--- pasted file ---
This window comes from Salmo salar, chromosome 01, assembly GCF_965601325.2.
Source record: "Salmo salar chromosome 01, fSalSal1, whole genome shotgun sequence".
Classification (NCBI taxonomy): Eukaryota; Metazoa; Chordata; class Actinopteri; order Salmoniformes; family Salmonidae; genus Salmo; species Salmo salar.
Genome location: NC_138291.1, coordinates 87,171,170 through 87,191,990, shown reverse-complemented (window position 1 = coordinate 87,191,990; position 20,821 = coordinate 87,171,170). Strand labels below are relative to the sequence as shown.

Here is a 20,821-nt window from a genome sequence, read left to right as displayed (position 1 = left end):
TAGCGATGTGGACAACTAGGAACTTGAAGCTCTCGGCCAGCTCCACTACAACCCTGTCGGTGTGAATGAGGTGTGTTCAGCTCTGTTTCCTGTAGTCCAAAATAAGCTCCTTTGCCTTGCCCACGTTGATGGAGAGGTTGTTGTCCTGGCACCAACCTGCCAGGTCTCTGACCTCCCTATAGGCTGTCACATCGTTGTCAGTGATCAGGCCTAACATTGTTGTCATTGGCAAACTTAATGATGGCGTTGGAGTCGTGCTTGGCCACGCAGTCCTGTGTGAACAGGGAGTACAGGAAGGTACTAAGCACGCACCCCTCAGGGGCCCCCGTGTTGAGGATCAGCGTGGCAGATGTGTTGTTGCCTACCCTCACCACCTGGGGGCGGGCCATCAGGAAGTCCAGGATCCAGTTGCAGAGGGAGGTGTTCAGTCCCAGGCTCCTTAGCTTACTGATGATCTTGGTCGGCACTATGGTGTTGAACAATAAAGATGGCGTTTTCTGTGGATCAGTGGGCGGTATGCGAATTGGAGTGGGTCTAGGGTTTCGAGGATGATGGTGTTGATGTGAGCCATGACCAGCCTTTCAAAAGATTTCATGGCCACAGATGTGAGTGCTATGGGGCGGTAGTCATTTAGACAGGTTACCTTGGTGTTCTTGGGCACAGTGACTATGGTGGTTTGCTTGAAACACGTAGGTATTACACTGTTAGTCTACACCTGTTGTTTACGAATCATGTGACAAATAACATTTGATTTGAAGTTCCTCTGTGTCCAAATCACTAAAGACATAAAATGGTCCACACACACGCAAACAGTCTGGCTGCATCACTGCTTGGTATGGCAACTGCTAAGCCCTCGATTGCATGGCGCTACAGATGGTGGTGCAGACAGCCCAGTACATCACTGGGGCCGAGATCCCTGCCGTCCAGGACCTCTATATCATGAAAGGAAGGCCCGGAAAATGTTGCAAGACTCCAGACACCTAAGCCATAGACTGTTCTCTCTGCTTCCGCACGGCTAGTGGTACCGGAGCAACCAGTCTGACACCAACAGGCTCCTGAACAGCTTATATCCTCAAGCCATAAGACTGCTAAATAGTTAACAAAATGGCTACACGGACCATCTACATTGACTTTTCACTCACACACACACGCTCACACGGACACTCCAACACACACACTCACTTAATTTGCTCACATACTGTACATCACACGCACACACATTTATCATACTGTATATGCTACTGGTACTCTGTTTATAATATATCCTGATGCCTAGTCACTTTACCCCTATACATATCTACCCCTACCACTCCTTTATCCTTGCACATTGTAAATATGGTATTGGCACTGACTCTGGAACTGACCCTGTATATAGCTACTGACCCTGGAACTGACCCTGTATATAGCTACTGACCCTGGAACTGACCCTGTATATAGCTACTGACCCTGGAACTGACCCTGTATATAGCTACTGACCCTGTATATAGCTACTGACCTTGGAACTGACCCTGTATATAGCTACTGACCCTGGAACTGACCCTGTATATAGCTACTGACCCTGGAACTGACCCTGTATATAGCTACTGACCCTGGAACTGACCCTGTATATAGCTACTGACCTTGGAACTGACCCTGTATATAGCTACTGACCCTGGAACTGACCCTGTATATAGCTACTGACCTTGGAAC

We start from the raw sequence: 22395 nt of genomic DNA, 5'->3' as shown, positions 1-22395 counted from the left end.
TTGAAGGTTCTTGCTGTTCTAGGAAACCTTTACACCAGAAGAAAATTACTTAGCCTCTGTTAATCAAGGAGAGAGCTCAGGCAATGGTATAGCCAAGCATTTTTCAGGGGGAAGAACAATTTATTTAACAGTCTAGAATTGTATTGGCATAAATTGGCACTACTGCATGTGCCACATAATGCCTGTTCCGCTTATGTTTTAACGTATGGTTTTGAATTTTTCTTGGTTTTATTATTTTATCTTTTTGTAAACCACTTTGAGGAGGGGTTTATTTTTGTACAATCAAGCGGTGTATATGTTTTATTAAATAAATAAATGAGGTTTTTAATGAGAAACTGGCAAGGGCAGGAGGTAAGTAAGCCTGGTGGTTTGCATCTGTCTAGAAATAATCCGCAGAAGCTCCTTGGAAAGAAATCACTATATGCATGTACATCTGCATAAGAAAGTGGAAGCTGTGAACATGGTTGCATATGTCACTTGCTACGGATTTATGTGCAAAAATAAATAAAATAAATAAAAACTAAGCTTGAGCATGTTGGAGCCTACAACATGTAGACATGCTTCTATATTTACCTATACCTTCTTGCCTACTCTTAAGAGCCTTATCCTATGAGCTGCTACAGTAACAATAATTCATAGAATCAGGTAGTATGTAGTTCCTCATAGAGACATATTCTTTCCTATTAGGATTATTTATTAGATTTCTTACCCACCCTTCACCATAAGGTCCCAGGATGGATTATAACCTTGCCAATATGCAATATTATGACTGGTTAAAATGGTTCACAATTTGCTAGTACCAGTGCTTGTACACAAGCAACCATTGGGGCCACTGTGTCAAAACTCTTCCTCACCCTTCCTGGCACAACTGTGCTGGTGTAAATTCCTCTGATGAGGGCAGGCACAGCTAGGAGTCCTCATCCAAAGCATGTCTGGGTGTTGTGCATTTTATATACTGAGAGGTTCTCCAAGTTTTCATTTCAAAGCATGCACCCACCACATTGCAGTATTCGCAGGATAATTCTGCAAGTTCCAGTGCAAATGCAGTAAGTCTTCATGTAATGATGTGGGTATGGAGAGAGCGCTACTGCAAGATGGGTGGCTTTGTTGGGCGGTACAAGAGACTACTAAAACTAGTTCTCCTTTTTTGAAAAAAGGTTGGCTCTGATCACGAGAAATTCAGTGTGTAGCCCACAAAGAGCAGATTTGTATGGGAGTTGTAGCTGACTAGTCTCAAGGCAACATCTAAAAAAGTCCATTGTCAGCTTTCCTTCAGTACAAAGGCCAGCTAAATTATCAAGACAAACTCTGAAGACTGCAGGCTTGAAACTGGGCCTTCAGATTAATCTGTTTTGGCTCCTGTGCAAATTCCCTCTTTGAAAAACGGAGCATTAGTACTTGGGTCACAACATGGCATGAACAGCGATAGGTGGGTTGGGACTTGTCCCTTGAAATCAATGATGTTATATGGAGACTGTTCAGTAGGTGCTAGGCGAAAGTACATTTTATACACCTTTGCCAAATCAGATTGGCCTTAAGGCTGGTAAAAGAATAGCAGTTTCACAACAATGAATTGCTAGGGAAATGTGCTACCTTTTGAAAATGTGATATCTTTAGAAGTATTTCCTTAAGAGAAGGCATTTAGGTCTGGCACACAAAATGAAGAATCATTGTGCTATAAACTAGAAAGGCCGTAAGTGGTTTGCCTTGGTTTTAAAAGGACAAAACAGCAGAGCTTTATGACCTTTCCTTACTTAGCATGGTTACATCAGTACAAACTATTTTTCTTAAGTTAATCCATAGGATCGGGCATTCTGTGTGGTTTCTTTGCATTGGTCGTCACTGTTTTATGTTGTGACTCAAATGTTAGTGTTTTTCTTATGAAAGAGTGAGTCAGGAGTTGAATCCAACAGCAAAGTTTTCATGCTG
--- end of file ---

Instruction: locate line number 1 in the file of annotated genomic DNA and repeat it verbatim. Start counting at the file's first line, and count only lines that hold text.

This window comes from Salmo salar, chromosome 01, assembly GCF_965601325.2.